Speculative fiction can be a tough gig. You have to ground readers somehow, but you also want to push the limits of the suspension of their disbelief. How do you balance leaving readers to work things out with taking care of the reader and guiding them by the hand through your story-worlds?

That is tough, and you have to understand that every reader is different. I want to net as many happy customers as possible, but have to allow for a few to escape. Some tales require more work than others. Science Fiction, or Fantasy come to mind. Since The Hat Series is more Urban Fantasy, I don’t have to dedicate as much space to world building. We all understand parking garages, roundabouts, and food trucks.

What would you say are common traps many aspiring writers fall into, and how can they avoid them?

The biggest one I hear about is writer’s block. I took steps years ago to combat that. The Muse serves me well. I get more ideas than I know what to do with. If I find myself dwelling on one, I write it down. They start in the Notes app on my phone.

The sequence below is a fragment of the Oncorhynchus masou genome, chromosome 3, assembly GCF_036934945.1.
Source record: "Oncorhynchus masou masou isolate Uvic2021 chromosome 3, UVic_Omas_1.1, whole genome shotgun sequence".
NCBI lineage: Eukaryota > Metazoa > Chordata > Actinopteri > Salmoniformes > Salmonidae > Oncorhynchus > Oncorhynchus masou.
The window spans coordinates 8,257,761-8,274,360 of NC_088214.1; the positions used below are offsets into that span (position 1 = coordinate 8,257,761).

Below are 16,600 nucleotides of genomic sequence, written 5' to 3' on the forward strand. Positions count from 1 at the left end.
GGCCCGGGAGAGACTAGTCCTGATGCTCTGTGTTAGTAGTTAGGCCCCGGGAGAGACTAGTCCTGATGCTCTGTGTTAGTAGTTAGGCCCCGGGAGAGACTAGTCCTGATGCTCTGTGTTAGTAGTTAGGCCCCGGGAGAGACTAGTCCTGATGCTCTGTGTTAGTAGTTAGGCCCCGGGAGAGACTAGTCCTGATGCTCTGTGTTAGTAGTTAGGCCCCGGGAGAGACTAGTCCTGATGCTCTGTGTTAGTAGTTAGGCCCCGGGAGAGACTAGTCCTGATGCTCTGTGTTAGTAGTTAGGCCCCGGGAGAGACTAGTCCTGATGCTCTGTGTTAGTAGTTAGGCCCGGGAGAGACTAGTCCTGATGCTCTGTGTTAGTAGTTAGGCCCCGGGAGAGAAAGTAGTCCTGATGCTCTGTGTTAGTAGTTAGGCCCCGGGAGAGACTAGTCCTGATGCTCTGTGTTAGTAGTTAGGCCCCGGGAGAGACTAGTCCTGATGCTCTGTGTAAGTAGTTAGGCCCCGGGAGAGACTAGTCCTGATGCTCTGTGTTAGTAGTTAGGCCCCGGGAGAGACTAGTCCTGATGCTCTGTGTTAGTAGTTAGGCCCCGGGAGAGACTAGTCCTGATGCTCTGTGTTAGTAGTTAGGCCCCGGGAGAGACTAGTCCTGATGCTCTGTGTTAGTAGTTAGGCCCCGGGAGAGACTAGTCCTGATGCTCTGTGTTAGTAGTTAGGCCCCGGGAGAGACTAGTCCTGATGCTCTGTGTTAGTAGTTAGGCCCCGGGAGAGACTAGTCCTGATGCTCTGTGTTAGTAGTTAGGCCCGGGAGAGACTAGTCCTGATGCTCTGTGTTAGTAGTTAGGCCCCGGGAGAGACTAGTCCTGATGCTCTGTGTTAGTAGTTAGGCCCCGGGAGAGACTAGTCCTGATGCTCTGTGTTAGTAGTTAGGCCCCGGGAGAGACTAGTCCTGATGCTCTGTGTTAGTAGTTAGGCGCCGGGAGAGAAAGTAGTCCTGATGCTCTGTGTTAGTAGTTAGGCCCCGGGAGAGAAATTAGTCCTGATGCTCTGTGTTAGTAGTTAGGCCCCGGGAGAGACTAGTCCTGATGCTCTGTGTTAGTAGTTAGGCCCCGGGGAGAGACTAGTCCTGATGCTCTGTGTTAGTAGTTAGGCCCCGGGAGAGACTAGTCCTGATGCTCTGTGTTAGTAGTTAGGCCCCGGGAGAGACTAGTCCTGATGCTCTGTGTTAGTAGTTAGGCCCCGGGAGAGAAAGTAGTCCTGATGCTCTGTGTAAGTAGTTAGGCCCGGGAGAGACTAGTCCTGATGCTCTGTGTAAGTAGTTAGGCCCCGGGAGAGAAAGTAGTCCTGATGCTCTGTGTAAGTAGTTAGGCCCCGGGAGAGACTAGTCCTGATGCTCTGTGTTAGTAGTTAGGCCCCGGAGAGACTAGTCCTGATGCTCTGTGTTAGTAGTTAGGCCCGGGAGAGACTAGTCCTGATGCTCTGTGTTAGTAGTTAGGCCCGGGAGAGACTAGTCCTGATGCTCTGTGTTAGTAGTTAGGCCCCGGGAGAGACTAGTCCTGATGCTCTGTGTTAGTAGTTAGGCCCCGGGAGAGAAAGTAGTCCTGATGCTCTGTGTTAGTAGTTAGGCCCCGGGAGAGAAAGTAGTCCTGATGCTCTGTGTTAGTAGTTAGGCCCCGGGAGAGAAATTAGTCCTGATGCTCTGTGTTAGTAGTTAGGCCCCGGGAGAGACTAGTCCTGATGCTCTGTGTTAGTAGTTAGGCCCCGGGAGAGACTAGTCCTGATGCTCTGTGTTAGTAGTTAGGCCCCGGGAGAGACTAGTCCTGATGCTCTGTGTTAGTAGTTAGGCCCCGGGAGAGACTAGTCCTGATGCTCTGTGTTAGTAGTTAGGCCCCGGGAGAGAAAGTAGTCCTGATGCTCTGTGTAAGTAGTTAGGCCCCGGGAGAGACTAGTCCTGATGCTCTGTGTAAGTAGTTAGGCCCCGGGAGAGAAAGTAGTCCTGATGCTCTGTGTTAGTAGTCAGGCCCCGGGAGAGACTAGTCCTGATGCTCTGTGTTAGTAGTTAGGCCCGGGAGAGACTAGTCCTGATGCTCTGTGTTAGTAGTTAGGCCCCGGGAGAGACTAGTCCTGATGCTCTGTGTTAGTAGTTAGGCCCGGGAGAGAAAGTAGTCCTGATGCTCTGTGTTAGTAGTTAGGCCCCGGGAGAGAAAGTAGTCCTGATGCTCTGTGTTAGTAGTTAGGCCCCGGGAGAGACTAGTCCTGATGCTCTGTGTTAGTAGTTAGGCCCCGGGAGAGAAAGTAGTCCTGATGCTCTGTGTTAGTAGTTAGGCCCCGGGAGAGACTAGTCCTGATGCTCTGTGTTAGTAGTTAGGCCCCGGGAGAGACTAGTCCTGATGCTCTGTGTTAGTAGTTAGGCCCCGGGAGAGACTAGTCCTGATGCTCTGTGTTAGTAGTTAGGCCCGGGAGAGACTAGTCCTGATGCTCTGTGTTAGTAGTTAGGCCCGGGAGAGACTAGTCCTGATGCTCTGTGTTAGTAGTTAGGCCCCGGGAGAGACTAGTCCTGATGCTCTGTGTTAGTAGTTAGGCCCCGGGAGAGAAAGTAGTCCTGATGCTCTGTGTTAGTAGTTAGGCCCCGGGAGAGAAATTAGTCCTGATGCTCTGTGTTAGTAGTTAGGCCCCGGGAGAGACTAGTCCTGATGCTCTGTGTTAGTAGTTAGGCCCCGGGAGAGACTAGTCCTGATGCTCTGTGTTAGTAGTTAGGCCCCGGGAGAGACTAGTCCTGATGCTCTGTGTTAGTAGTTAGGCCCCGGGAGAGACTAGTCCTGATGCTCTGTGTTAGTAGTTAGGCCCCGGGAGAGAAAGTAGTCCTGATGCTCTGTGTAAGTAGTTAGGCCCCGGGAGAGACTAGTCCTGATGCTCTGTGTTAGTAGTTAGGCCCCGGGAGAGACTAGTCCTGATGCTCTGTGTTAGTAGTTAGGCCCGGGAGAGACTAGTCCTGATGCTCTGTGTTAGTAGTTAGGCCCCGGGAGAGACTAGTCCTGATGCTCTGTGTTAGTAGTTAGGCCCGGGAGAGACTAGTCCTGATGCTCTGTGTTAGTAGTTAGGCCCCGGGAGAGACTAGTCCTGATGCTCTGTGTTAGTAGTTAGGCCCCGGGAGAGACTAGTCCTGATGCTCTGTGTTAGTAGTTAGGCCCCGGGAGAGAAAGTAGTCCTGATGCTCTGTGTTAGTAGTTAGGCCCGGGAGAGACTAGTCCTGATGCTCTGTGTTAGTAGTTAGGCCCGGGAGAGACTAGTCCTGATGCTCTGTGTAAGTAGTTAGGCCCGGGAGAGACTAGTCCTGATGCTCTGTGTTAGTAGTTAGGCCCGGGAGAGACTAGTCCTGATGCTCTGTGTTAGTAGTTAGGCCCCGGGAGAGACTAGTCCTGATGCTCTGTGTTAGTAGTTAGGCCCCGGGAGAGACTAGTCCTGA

If they want to grow, I usually start a rudimentary storyboard. I add to this over time, and eventually, they start looking like finished outlines. I never find myself lacking for something to work on that way.

Thank you for inviting me over. I love that our community supports each other, and I try to return the favors.

Thank you so much for chatting with me this fall, Craig! I hope your writing adventures are as magical as the season ahead. Stay tuned to my podcast–I’ll be highlighting one of your books!

~STAY TUNED!~

Blondie promises to collaborate with me this December! What is she going to give us? I’m honestly not sure, but I’m really excited!

Read on, share on, and write on, my friends!

Let’s Savor Some #Wartime #Fiction with #Arthouse Flair on this #Podcast: The Snow White Tigress by @michaelsteeden

Welcome back, my fellow creatives! We’re back with more beautiful brews from fellow indie authors of the writing community.

Another marvelous writer who shares characters woven with threads of another time is Michael Steeden. After sharing Anne Clare‘s Where Shall I Flee?, I was still in the mood for another brew of wartime fiction, and one of Mike’s books takes place before and during WWII. Sounds like The Snow White Tigress is the perfect cup to try next!

What does a reader experience in those opening pages, and what lessons can a writer take away in studying but a few paragraphs? Let’s find out!

If you do not see the audio player above, you can access the podcast here.